Stress is a contributing factor to health conditions that account for at least three of every five visits to doctor offices in the U.S., and yet primary care physicians offer or recommend stress-management counseling to only 3 percent of patients, new research shows.
The study, by health specialists at Beth Israel Deaconess Medical Center in Boston, suggests many doctors are missing a tremendous opportunity to have a positive impact on the physical and mental health of their patients.
"Almost half of Americans report an increase in psychological stress over the past five years. Stress is the elephant in the room. Everyone knows it's there, but physicians rarely talk to patients about it," said Dr. Aditi Nerurkar, a primary care physician who led the study published online in the Archives of Internal Medicine. "In fact, stress management counseling is the least common type of physician counseling, falling behind counseling for nutrition, exercise, weight loss, and smoking."
To reach their conclusions, Nerurkar and colleagues examined patient medical records from more than 34,000 office visits and 1,263 physicians taken from 2006 to 2009 as part of a study known as the National Ambulatory Medical Care Survey. They tracked evidence of doctors who provided stress management help, including counseling at the visit, providing "information intended to help patients reduce stress through exercise, biofeedback, yoga, etc.," or referrals "to other health professionals for the purpose of coping with stress."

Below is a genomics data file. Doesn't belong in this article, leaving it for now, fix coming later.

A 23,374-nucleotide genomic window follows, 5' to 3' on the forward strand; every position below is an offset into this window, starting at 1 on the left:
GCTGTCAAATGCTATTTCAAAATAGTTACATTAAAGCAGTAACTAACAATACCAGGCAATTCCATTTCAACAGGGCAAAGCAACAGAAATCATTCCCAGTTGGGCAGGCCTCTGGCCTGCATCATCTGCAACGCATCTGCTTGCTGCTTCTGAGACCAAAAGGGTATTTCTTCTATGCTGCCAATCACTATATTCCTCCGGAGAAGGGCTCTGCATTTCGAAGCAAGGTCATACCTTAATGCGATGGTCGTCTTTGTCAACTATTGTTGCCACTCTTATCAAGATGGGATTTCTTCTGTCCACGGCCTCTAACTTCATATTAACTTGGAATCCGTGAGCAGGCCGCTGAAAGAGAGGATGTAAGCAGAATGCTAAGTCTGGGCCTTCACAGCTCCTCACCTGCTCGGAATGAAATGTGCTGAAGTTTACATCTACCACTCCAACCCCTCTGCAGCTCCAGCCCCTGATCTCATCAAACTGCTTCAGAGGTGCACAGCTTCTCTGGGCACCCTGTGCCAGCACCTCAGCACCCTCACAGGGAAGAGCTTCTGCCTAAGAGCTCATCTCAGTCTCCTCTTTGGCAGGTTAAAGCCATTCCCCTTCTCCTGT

What they found is 97 percent of the time physicians did not acknowledge stress as a factor in their patients’ health or offer stress counseling. Only the most “complex” patients, particularly those coping with depression, were offered counseling.
"Our research suggests that physicians are not providing stress management counseling as prevention, but rather, as a downstream intervention for their sickest patients," says Nerurkar. "Considering what we know about stress and disease, this clearly points to missed opportunities."
Dr. Russell S. Phillips, director of the Harvard Medical School Center for Primary Care and a study co-author, said the findings suggest incorporating more of a team-based approach to primary care might get patients into stress-management programs earlier and improve their overall health and wellness.
"New payment models designed to promote wellness will enable team-based primary care practices to add counseling and coaching staff to address stress, mental illness and behavioral change more effectively," he said.
The study was funded, in part, by the National Institutes of Health.